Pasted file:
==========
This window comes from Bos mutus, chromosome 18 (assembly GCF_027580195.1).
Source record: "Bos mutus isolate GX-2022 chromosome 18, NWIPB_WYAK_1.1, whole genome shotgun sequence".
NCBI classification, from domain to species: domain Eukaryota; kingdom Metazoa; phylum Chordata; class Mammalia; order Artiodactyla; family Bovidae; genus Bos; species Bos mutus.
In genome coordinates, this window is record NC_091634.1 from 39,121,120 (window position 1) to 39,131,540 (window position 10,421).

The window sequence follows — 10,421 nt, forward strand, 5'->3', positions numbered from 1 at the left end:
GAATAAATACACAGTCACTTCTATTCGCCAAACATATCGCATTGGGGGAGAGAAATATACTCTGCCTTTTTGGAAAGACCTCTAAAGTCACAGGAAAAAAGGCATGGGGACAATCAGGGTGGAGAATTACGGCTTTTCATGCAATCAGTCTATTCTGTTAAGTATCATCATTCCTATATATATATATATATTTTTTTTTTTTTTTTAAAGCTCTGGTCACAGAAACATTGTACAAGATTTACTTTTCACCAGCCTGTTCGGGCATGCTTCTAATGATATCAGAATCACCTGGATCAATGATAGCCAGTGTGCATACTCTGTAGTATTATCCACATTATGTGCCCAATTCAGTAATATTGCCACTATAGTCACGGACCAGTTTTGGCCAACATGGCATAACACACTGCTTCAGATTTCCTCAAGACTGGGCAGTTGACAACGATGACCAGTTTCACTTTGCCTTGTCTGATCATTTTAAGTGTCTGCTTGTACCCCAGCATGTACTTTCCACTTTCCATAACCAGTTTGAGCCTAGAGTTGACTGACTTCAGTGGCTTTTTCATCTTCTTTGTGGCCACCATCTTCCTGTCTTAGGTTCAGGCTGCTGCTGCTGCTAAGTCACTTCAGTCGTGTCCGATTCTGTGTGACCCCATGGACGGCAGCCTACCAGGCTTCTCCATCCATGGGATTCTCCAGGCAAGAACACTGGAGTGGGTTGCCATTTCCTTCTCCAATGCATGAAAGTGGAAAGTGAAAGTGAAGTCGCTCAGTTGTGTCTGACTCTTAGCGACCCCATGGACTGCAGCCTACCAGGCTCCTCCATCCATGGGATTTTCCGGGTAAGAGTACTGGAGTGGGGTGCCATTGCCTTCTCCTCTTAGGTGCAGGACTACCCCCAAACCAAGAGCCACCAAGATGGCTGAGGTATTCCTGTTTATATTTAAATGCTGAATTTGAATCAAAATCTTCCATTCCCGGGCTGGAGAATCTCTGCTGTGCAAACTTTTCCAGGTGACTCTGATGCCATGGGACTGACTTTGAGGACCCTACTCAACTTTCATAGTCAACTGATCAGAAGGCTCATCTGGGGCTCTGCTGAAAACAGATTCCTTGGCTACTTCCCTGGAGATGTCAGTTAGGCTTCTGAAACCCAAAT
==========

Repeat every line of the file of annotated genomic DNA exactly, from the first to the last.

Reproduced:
This window comes from Bos mutus, chromosome 18 (assembly GCF_027580195.1).
Source record: "Bos mutus isolate GX-2022 chromosome 18, NWIPB_WYAK_1.1, whole genome shotgun sequence".
NCBI classification, from domain to species: domain Eukaryota; kingdom Metazoa; phylum Chordata; class Mammalia; order Artiodactyla; family Bovidae; genus Bos; species Bos mutus.
In genome coordinates, this window is record NC_091634.1 from 39,121,120 (window position 1) to 39,131,540 (window position 10,421).

The window sequence follows — 10,421 nt, forward strand, 5'->3', positions numbered from 1 at the left end:
GAATAAATACACAGTCACTTCTATTCGCCAAACATATCGCATTGGGGGAGAGAAATATACTCTGCCTTTTTGGAAAGACCTCTAAAGTCACAGGAAAAAAGGCATGGGGACAATCAGGGTGGAGAATTACGGCTTTTCATGCAATCAGTCTATTCTGTTAAGTATCATCATTCCTATATATATATATATATTTTTTTTTTTTTTTTAAAGCTCTGGTCACAGAAACATTGTACAAGATTTACTTTTCACCAGCCTGTTCGGGCATGCTTCTAATGATATCAGAATCACCTGGATCAATGATAGCCAGTGTGCATACTCTGTAGTATTATCCACATTATGTGCCCAATTCAGTAATATTGCCACTATAGTCACGGACCAGTTTTGGCCAACATGGCATAACACACTGCTTCAGATTTCCTCAAGACTGGGCAGTTGACAACGATGACCAGTTTCACTTTGCCTTGTCTGATCATTTTAAGTGTCTGCTTGTACCCCAGCATGTACTTTCCACTTTCCATAACCAGTTTGAGCCTAGAGTTGACTGACTTCAGTGGCTTTTTCATCTTCTTTGTGGCCACCATCTTCCTGTCTTAGGTTCAGGCTGCTGCTGCTGCTAAGTCACTTCAGTCGTGTCCGATTCTGTGTGACCCCATGGACGGCAGCCTACCAGGCTTCTCCATCCATGGGATTCTCCAGGCAAGAACACTGGAGTGGGTTGCCATTTCCTTCTCCAATGCATGAAAGTGGAAAGTGAAAGTGAAGTCGCTCAGTTGTGTCTGACTCTTAGCGACCCCATGGACTGCAGCCTACCAGGCTCCTCCATCCATGGGATTTTCCGGGTAAGAGTACTGGAGTGGGGTGCCATTGCCTTCTCCTCTTAGGTGCAGGACTACCCCCAAACCAAGAGCCACCAAGATGGCTGAGGTATTCCTGTTTATATTTAAATGCTGAATTTGAATCAAAATCTTCCATTCCCGGGCTGGAGAATCTCTGCTGTGCAAACTTTTCCAGGTGACTCTGATGCCATGGGACTGACTTTGAGGACCCTACTCAACTTTCATAGTCAACTGATCAGAAGGCTCATCTGGGGCTCTGCTGAAAACAGATTCCTTGGCTACTTCCCTGGAGATGTCAGTTAGGCTTCTGAAACCCAAAT